But Assistant County Prosecutor Scott Saeger won his request that they be detained because of the seriousness of the 88 delinquency charges against them. They are accused of robbing and assaulting four people in the park, including a 68-year-old man who was treated for a head injury at a hospital.

Police say robbers approached the victims, told them they had a gun and took money, jewelry and a cell phone. No gun was found. A police helicopter tracked the suspects, and officers arrested them in two groups away from the park, Saeger said. The victims then identified them, he said.

Al-Nisha Hayes, 15, still was wearing her dress and high heels, her mother, Mary Hayes, told Kirby. Her date, Dontae Matthews, 17, was wearing a suit from the dance. Someone let the girl ride a bike so she didn't have to walk far, she said.

"She was calling me on the cell phone telling me she was on the way home. I don't know what went wrong after that," Hayes said.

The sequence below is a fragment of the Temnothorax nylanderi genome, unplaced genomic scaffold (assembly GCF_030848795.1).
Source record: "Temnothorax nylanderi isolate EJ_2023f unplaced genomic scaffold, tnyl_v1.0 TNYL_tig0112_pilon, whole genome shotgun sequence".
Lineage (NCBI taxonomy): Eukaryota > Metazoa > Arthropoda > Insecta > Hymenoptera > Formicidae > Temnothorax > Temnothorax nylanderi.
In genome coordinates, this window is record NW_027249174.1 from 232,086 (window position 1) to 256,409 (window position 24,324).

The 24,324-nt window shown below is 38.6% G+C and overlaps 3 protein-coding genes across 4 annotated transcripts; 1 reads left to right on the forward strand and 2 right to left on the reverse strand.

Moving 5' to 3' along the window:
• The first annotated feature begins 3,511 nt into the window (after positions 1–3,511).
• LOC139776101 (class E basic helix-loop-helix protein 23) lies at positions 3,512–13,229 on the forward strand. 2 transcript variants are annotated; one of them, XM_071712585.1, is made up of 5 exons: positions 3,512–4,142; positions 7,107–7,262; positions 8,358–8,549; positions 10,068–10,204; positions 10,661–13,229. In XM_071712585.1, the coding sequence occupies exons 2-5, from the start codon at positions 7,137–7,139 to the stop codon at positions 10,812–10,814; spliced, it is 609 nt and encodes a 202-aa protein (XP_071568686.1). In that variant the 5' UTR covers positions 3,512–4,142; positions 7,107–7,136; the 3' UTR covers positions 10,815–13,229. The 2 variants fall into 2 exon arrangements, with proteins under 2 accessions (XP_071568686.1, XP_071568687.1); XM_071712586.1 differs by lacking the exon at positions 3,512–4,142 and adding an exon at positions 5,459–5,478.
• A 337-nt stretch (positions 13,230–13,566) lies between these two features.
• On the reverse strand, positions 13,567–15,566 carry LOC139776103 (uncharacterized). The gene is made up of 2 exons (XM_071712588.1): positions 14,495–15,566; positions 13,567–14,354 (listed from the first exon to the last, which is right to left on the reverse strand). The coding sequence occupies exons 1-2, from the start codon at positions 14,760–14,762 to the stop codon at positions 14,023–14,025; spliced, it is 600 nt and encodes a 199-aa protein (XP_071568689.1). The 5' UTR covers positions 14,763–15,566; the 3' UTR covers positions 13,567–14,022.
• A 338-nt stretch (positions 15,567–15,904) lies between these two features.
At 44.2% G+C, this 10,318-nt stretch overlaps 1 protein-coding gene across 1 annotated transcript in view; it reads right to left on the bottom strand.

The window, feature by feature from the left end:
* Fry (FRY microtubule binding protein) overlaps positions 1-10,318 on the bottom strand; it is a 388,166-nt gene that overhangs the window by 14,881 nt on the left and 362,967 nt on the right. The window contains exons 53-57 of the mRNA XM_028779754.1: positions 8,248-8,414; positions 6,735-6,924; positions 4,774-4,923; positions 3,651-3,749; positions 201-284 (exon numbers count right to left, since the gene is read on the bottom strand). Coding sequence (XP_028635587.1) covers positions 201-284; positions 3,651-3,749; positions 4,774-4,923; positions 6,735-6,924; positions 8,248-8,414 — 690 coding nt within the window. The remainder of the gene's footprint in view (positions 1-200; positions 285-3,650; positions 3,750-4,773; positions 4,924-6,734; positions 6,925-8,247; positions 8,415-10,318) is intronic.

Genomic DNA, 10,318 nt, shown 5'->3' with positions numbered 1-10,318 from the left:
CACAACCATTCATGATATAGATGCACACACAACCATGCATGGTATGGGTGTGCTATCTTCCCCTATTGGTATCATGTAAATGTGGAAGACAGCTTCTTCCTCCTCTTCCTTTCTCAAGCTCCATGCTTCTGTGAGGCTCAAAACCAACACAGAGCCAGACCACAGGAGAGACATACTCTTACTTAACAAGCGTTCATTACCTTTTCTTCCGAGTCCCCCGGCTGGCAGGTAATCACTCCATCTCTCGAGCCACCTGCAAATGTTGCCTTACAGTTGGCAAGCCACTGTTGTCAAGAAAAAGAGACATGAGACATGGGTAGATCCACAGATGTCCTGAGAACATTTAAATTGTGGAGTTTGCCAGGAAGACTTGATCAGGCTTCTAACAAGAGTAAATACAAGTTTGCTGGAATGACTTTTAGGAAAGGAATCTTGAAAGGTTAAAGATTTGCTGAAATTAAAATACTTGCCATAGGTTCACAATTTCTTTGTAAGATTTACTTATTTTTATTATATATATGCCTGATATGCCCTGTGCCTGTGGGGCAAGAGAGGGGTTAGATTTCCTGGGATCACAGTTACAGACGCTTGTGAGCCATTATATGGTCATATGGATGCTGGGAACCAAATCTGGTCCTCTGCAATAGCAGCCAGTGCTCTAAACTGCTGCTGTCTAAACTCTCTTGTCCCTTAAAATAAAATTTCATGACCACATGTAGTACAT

The other parents declined interviews.

Kirby granted their request to let their children avoid appearing in court before news cameras. So the parents entered not-guilty pleas for them.

Those charged are Cheyenne Cornett, 11, and William Cornett, 13, both of 641 E. Siebert St.; Francisco Matias, 15, of 184 N. 18th St.; Hayes, 15, of 679 E. Stanley Ave.; Carlton Henley-Huffman, 13, of 569 E. Reinhard Ave.; James Kelley, 12, of 617 E. Kossuth St.; Clyde Mann, 14, and Matthews, 17, both of 649 E. Siebert St.; Antoine Reyes, 16, of 571 E. Kossuth St.; Roosevelt Robertson, 16, of 1746 Bide-A-Wee Park Ave.; and Chanan Travis, 16, of 683 E. Stanley Ave.

The judge refused to let the children go home, even with ankle monitors, because of the crimes' seriousness.

Photo Sharing and Video Hosting at Photobucket

German Village

Alright there are 11 nigger teenagers(btwn 11-17 in age) playing "Knock Out" have 88 delinquency charges. What the hell and they think they are being charged with a crime is wrong because, apparently it's an acceptable game in the Primate culture~